By: Jackson Hogen
Published: January 28, 2020
This Revelation will post the day before the 2020 SIA/OR show opens in Denver. To mark the occasion, our motif of the week is a snapshot of the coming season’s cast of ski models, with emphasis, as always, on what’s new.
In brief, there’s a boatload of new models on the horizon. More than half of the women’s models Realskiers hopes to review in 2020 are new for next year, and nearly half of the men’s field. Many of the next generation are variations on existing models or extensions of an established clan, but a few represent all-new model families. Let’s take a brief dip into the details before zooming out to capture the big picture.
The brand with the broadest overhaul has to be Atomic: about the only thing that didn’t change were its model names. Every ski we essayed last season, men’s and women’s alike, is back in a refreshed iteration. K2 is attacking the Technical niche with a vengeance with five new Disruption models, and has created another five Disruptions with a Frontside footprint. On the heels of this year’s Mindbender introduction, K2 has effectively transformed its entire brand in two seasons.
One corner of the 2020 SIA/OR show as it appeared on Monday afternoon. From this chaos shall emerge the beauty of the snow world’s most important annual reunion.
Also under the “all-new” heading are the Stance series from Salomon and Blaze from Völkl. The burly Stance models offer a powerful alternative to Salomon’s lightweight QST collection, while the four Blazes hit key value price points in Big Mountain and All-Mountain East dimensions. Lovers of fat skis should note that Völkl is reviving the cherished Katana and Salomon has tweaked the sublime QST 118.
Among the iconic models that will be extinguished by the new wave are Rossignol’s category-killing Soul 7 and its siblings. Taking their place is an expanded family of Blackops covering every corner of the freeride market. Brother brand Dynastar has replaced its core freeride collection with its M-Line; M-Pro for skiers who charge (square tails, Ti laminates) and M-Free for a lighter, looser feel (more rocker, no metal).
Among the franchise model families that have been upgraded but not uprooted are Head’s legendary Supershape carvers; Blizzard’s keystone Flipcore models; Nordica’s original Enforcer 100 and its first spin-off, now the Enforcer 94; Rossi’s Experience flagships and Elan’s Ripsticks.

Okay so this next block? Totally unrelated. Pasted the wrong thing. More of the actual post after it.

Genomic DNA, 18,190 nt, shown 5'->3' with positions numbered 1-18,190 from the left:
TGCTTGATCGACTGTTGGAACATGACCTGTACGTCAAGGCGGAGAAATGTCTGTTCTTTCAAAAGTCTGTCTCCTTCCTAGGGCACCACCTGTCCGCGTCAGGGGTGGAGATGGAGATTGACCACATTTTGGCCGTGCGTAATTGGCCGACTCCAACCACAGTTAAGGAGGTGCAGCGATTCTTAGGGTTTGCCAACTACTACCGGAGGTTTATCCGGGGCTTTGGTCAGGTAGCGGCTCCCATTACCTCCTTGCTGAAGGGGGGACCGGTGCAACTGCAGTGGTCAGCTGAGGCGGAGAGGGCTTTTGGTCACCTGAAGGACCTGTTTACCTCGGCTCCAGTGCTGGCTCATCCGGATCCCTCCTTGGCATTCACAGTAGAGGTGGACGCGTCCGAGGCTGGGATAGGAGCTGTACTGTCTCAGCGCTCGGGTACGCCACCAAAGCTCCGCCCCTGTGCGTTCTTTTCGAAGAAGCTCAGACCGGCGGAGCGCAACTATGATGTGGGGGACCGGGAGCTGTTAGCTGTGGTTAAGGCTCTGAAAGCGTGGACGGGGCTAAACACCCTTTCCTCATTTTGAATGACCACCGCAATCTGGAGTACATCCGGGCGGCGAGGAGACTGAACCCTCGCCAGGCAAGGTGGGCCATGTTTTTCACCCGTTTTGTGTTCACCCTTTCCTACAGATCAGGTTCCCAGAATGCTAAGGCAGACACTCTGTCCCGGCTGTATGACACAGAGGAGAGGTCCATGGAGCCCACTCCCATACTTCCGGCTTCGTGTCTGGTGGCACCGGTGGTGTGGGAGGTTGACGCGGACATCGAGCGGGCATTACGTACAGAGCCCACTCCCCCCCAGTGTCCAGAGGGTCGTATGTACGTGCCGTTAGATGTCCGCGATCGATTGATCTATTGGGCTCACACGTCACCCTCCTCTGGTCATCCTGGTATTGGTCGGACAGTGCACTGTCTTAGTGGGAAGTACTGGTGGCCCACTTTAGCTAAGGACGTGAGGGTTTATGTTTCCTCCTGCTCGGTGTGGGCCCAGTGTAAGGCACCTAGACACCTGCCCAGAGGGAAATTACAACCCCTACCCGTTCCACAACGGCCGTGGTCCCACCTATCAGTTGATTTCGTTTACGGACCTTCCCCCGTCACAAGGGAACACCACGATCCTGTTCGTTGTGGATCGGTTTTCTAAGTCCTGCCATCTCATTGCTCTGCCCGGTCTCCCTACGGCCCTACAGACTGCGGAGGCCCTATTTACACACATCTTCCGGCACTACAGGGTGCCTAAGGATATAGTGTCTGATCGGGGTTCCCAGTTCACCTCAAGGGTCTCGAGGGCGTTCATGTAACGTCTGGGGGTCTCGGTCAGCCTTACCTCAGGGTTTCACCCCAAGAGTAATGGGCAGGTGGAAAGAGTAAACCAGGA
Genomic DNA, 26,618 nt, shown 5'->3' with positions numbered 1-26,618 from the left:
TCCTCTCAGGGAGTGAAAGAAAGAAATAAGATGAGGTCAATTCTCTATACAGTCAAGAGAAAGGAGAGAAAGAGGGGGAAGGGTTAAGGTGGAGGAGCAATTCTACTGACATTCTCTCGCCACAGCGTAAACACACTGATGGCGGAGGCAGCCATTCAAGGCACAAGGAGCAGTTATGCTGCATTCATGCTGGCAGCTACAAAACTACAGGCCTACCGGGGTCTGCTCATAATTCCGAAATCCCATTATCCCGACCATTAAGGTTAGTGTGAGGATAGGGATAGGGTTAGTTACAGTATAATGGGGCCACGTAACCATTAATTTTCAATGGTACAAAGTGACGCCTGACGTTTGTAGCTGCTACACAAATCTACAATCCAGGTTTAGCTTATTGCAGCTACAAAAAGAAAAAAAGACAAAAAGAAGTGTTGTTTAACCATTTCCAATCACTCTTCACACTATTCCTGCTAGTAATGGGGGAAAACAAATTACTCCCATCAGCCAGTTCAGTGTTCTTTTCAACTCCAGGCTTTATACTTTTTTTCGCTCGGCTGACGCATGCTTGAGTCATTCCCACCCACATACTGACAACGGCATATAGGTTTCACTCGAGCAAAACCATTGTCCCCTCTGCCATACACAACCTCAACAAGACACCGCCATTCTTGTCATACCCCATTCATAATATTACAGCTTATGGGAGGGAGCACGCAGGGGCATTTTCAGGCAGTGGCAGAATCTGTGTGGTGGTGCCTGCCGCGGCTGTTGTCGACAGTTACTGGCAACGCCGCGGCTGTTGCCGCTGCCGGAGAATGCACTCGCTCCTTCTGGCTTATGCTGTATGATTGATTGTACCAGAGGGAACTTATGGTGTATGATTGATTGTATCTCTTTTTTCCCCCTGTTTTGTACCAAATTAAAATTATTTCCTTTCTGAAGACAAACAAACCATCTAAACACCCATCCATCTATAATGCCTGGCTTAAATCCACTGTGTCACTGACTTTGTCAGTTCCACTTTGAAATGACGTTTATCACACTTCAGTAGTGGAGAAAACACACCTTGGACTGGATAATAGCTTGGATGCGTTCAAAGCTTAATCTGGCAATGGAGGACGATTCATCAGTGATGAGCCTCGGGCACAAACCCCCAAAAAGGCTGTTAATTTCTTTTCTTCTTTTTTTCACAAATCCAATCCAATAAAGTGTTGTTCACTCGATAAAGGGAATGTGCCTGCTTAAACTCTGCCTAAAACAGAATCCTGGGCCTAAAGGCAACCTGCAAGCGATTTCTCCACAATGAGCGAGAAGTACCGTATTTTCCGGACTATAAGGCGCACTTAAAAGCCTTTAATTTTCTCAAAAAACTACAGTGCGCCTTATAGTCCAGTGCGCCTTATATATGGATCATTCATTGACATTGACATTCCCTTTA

I can sense your eyes glazing over so let’s return to the long view of current events. All the nouveautés I’ve mentioned are confined to a half-dozen recreational categories that comprise most of the skis sold for in-resort skiing in the U.S.
Bear in mind that every major brand also makes several iterations of race skis, both in non-FIS dimensions for “citizen-racers” along with a list of genuine, FIS race skis so extensive it requires its own catalog. Then there’s an allotment of junior models, plus various skis reinforced to endure the rigors of rental.
Every line has to have at least a couple of twin-tips, whether for Pipe & Park antics or All-Mountain agendas. And now that seemingly every American is besotted with the idea of hiking, no ski line is complete without a squad of skis suitable for skinning. There’s even a sub-genre of backcountry models made for loonies who run uphill.
We haven’t even mentioned entry-level package skis and mid-price-point intermediate models, the province of most first-time ski buyers. You won’t find them reviewed anywhere, but they’re well represented in the marketplace.
Every major brand makes an effort to compete in nearly every one of these spheres. The more popular the genre, the more models are made to populate it. The resultant catalogs present a cornucopia of options of incomprehensible range and diversity.
Small-batch producers don’t usually cover the same scope of categories, but there are a dozen small brands for every major, creating hundreds of additional choices, particularly for off-trail skiing.
It’s reasonable to conclude that, as far as their choice of skis is concerned, skiers are being over-served. One of the ski market’s historically most abused minorities, women, now have a crazy range of options, given that the made-for-women market is adequately diverse on its own and women can also choose a man’s ski if it’s sized appropriately. Not that men have any room to complain, mind you, as the unisex field includes the sub-universe of race skis and the rare air of super-wide powder boards.
Why do I raise this topic on the eve of the national trade show? Because this show is about the ski world’s important brands and the shops who represent them to the public. The retailer plays a valuable – and underappreciated – role in analyzing this crazy market and filtering it so the customer can make a rational choice.
No one is clever enough to sift through 2,000 alternatives and find their perfect match. You need a guide, a guru, a counselor, someone who knows the snow world because they live it. This week, the best shops in America interact with the best brands, all in the hope that they’ll deliver to their precious clientele the best experience.
The SIA/OR show is an undeniably commercial enterprise, but its underpinnings aren’t in avarice but in what one might call skiing evangelism, the desire to fashion an earthly experience that seems touched by the divine. It also serves to remind us that we’re all in this human enterprise together, which alone is worth the price of admission.
Note to product nerds: Last week we lost Clay Christensen, a brilliant mind who composed one of the only business books worth reading, The Innovator’s Dilemma. If you want to understand the pattern and pace of brand and model evolution in the ski world, Christensen’s work is the place to start.